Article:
Norwood recognized for four decades of service

Certain events stick with a person forever. For Judy Norwood, one of those moments is the day the World Wide Web went live. 

“That one event completely changed how we conduct business and communicate with the world,” said Norwood, a computer programmer at the Mississippi State University Delta Research and Extension Center, or DREC, in Stoneville.

Norwood was hired as a statistical analyst in 1984 at DREC, one of MSU’s four main research and experiment stations throughout Mississippi. As the internet and technology have evolved over the last 40 years, so has Norwood’s role.

“The launch of the internet has allowed us to get valuable research-based information into the hands of our producers and stakeholders more quickly and broken down barriers so that our scientists are able to collaborate with their peers in other states and even around the globe,” said Norwood.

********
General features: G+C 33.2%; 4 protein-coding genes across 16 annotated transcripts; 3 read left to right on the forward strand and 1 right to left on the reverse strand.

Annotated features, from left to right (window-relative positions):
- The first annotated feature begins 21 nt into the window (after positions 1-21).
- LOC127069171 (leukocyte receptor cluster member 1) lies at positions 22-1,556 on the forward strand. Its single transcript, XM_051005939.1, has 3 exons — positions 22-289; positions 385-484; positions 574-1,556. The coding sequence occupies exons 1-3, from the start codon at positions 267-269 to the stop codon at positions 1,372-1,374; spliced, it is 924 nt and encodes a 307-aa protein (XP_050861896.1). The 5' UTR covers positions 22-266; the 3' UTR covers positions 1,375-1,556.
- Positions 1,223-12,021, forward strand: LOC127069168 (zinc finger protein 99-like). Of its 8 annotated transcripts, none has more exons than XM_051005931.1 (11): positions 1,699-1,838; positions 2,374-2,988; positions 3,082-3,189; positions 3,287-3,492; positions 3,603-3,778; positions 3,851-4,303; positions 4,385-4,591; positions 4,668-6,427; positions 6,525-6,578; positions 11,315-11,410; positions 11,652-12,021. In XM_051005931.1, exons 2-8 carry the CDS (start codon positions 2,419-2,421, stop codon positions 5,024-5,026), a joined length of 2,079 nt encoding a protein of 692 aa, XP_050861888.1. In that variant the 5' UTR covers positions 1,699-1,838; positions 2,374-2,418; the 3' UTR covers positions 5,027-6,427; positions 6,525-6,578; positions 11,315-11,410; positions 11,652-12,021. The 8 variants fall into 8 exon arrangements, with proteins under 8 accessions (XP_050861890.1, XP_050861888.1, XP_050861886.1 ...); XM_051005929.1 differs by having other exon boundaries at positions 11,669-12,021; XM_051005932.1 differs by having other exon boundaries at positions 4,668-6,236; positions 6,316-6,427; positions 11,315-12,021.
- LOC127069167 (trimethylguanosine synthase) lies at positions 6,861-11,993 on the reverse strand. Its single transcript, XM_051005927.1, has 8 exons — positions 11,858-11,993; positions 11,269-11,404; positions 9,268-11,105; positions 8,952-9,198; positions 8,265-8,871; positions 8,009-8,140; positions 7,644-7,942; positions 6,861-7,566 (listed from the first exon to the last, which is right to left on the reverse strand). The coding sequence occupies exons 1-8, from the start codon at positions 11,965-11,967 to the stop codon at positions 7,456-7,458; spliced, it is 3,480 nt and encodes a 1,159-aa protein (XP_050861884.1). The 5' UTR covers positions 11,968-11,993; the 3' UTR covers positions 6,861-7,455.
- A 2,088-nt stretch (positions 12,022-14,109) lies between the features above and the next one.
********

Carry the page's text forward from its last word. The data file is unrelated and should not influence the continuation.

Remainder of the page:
While technology has its benefits, it also comes with problems, and at DREC, Norwood is the go-to person for all IT-related issues. She also assists researchers with computer purchases and plays a role in funding management, tracking inventory and multiple business office responsibilities.

“I've had my days that I felt like superwoman and others where I wondered if I could handle the job, but it was always my coworkers that made it worth it. MSU has allowed me to have a fulfilling career, but most importantly, it has given me the flexibility to be active in my children’s activities when they were growing up,” said Norwood.

After spending four decades in a position where her role constantly evolved, Norwood offered this advice to those entering the workforce— “Always be willing to learn something new. You never know what opportunities may arise because you made that effort.”